People and their microbes have long coexisted, mainly in an uneasy peace. While bacteria can cause disease — Helicobacter pylori is behind gastric ulcers — the lack of bacteria is also being linked to disease, writes Michael Specter in this week's issue of The New Yorker. As little as 15 years ago, some doctors were saying that "the only good Helicobacter pylori is a dead Helicobacter pylori."
Now, though, Specter adds, that as the numbers of people infected with H. pylori have dropped, asthma rates have increased, as have obesity rates. Of course, he notes that correlation should not be confused with causation, but he says the evidence is mounting.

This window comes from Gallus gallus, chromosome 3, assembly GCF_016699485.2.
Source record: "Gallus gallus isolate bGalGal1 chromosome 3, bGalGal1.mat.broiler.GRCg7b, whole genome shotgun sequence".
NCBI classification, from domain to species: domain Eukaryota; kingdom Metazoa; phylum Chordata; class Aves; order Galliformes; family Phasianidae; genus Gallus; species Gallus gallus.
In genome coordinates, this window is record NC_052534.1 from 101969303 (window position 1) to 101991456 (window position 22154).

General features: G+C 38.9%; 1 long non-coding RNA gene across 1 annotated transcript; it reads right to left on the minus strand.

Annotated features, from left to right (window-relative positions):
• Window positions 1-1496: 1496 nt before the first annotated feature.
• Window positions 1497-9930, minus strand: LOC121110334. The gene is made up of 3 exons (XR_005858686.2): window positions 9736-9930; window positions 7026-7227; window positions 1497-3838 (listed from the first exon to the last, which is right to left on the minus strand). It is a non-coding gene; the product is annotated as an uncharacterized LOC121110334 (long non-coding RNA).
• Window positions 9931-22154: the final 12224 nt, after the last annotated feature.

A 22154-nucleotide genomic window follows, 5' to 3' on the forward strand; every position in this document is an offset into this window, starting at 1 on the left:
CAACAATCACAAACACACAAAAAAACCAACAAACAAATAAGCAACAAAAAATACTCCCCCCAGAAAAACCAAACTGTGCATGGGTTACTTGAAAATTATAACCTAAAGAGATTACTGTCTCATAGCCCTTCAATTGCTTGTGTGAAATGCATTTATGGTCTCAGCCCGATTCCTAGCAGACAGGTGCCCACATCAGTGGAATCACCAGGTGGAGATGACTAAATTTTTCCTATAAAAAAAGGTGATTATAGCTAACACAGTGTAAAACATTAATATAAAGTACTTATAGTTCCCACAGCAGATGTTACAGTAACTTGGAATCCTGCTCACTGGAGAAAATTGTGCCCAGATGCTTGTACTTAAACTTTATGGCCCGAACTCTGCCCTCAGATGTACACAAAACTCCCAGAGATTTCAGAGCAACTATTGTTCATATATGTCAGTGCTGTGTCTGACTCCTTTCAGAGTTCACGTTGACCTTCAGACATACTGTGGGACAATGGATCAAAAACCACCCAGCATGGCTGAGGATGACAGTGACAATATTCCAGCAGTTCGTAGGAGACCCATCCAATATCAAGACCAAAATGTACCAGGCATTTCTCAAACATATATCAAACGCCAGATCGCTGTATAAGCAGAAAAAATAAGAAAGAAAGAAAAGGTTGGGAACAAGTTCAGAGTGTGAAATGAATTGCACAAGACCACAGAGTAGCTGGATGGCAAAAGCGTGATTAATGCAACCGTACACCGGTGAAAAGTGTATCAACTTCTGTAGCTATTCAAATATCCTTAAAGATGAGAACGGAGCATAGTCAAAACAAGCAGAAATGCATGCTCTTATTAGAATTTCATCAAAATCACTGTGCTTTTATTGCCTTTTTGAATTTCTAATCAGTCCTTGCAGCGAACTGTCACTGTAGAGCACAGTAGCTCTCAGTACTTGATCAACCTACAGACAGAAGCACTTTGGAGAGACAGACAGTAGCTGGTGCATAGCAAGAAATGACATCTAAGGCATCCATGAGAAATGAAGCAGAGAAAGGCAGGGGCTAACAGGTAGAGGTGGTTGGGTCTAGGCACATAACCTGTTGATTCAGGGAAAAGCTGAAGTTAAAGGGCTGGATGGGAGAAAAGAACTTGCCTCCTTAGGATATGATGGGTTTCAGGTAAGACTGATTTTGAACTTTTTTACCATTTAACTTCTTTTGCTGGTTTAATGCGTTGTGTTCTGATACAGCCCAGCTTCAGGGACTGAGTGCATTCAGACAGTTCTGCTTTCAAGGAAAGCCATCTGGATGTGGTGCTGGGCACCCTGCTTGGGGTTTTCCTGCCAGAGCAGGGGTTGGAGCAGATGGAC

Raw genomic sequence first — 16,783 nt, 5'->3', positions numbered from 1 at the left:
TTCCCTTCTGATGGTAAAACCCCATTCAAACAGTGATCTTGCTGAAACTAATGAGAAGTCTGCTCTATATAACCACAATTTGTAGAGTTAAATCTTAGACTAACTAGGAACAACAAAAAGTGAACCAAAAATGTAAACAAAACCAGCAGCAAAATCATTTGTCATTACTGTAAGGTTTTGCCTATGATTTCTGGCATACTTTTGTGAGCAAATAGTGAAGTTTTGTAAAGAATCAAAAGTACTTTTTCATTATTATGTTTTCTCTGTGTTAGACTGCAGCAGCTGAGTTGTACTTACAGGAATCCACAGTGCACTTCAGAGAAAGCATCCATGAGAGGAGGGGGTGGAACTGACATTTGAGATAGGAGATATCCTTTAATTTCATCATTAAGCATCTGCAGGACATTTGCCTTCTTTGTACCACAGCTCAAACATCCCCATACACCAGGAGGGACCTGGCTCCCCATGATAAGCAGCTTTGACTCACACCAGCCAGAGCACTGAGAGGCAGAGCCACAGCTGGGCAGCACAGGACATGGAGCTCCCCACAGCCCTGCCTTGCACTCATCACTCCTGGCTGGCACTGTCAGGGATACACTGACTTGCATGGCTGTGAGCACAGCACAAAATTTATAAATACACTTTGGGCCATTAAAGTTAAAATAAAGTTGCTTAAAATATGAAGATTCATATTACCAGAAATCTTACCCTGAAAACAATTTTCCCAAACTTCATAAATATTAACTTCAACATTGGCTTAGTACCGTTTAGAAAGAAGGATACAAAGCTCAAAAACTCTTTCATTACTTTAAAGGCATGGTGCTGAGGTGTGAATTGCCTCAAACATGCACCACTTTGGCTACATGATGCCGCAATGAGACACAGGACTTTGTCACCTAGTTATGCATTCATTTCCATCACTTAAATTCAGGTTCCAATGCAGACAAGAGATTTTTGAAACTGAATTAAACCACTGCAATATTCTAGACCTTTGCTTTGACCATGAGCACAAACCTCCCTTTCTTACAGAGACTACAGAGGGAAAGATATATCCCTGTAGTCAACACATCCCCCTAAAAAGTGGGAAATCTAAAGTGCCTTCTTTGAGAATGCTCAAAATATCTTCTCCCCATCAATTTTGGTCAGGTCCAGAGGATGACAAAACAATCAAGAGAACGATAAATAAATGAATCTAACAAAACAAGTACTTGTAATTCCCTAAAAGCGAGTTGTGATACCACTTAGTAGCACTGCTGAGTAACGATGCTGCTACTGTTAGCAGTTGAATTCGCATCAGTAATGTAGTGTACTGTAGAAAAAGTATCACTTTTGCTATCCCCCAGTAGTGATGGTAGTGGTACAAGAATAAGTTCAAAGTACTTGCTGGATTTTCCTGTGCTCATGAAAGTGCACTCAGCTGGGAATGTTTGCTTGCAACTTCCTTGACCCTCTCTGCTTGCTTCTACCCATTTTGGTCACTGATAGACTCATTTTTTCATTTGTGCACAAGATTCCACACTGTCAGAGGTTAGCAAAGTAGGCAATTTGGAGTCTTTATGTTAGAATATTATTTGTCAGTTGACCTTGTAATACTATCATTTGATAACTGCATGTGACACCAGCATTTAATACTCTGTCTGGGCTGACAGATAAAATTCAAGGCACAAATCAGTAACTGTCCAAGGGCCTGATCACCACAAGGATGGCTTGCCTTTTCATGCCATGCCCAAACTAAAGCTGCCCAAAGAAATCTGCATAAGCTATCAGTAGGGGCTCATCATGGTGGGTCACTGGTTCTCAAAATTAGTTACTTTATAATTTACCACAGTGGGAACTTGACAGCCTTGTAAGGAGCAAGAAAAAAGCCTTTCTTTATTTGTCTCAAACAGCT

The connection between peoples' health and their microbiome is complex and intertwined, but may also offer treatment possibilities by re-introducing microbes lost to due to antibiotic use back into people. "We will need to make sure that pregnant women have to appropriate microbial communities to pass on to their children. If they don't we will have to give them to the kids after they are born," New York University's Martin Blaser says. "Then, for certain bacteria like Helicobacter, at the age of thirty or forty, they could go to a clinic and have them eradicated. That way, people can get the benefit of these organisms in early like without having to pay the cost as they age."